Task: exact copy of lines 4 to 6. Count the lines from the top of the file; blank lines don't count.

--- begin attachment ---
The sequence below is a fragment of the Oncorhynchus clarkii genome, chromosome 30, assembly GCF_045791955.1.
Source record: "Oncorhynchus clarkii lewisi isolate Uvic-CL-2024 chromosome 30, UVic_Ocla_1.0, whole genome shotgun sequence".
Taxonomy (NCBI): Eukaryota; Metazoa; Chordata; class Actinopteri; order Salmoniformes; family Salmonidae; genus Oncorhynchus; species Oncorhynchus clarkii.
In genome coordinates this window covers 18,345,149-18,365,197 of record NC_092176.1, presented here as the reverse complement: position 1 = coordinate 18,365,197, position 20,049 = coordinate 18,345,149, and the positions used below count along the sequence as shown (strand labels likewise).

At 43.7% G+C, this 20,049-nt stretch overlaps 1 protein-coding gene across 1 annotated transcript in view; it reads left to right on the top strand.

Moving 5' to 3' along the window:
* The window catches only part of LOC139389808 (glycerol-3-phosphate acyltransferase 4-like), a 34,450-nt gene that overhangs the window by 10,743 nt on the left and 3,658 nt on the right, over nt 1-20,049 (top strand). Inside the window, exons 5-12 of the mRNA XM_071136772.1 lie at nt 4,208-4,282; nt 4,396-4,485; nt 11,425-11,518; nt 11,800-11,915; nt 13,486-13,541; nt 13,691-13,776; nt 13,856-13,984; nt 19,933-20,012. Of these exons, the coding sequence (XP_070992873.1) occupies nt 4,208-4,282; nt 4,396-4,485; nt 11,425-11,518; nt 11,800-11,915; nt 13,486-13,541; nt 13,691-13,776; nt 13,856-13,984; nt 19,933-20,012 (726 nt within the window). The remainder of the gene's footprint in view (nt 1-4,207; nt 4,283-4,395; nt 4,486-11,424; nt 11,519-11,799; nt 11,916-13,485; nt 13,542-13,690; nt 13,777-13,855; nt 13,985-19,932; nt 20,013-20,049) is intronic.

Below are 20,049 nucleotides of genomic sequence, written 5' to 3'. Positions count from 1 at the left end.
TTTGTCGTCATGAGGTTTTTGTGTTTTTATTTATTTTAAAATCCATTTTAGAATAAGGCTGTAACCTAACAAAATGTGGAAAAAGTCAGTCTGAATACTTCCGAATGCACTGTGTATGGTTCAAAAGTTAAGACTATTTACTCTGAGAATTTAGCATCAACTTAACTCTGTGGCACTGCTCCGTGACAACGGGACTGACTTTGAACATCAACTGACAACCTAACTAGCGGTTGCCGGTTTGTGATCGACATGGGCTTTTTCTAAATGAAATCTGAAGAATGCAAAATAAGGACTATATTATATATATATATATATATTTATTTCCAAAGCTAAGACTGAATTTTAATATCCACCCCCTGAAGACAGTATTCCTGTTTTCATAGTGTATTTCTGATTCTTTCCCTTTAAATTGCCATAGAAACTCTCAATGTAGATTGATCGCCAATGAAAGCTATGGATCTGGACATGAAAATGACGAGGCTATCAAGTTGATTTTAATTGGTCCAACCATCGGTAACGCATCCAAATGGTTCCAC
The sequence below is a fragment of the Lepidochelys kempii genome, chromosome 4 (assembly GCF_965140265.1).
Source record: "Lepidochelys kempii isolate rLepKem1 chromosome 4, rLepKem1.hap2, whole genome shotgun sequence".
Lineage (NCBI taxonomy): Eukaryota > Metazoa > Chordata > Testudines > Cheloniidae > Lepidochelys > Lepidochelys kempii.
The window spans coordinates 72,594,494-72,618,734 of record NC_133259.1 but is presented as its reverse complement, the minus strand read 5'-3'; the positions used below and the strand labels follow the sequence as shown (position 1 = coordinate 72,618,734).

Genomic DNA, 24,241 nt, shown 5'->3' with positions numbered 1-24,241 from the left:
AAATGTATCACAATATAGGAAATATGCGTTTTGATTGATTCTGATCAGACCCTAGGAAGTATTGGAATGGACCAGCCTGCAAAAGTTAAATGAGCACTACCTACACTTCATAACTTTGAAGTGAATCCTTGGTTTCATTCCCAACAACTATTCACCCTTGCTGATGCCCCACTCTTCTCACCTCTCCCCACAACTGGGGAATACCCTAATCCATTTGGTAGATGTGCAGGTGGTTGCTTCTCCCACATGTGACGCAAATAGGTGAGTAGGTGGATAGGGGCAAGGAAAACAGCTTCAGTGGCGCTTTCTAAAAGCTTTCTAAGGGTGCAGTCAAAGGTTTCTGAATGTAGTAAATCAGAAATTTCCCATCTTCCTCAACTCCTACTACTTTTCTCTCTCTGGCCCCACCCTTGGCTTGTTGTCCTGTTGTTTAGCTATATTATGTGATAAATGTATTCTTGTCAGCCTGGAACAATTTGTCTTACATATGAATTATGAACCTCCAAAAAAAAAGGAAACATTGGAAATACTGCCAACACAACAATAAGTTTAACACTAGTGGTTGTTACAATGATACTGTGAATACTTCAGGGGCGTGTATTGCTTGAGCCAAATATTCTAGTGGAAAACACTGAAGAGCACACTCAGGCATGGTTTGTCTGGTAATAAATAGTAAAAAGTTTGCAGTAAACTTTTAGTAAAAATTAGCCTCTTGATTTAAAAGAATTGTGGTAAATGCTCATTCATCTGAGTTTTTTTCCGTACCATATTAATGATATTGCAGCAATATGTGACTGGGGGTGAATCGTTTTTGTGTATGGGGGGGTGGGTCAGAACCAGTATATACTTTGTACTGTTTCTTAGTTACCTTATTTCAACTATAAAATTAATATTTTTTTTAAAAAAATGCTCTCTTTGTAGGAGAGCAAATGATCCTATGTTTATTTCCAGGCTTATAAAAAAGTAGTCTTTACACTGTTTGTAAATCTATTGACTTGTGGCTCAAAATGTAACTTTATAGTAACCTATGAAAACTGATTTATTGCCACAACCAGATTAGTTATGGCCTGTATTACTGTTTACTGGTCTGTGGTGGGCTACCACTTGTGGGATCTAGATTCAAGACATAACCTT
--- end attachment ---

In genome coordinates this window covers 18,345,149-18,365,197 of record NC_092176.1, presented here as the reverse complement: position 1 = coordinate 18,365,197, position 20,049 = coordinate 18,345,149, and the positions used below count along the sequence as shown (strand labels likewise).

At 43.7% G+C, this 20,049-nt stretch overlaps 1 protein-coding gene across 1 annotated transcript in view; it reads left to right on the top strand.

Moving 5' to 3' along the window: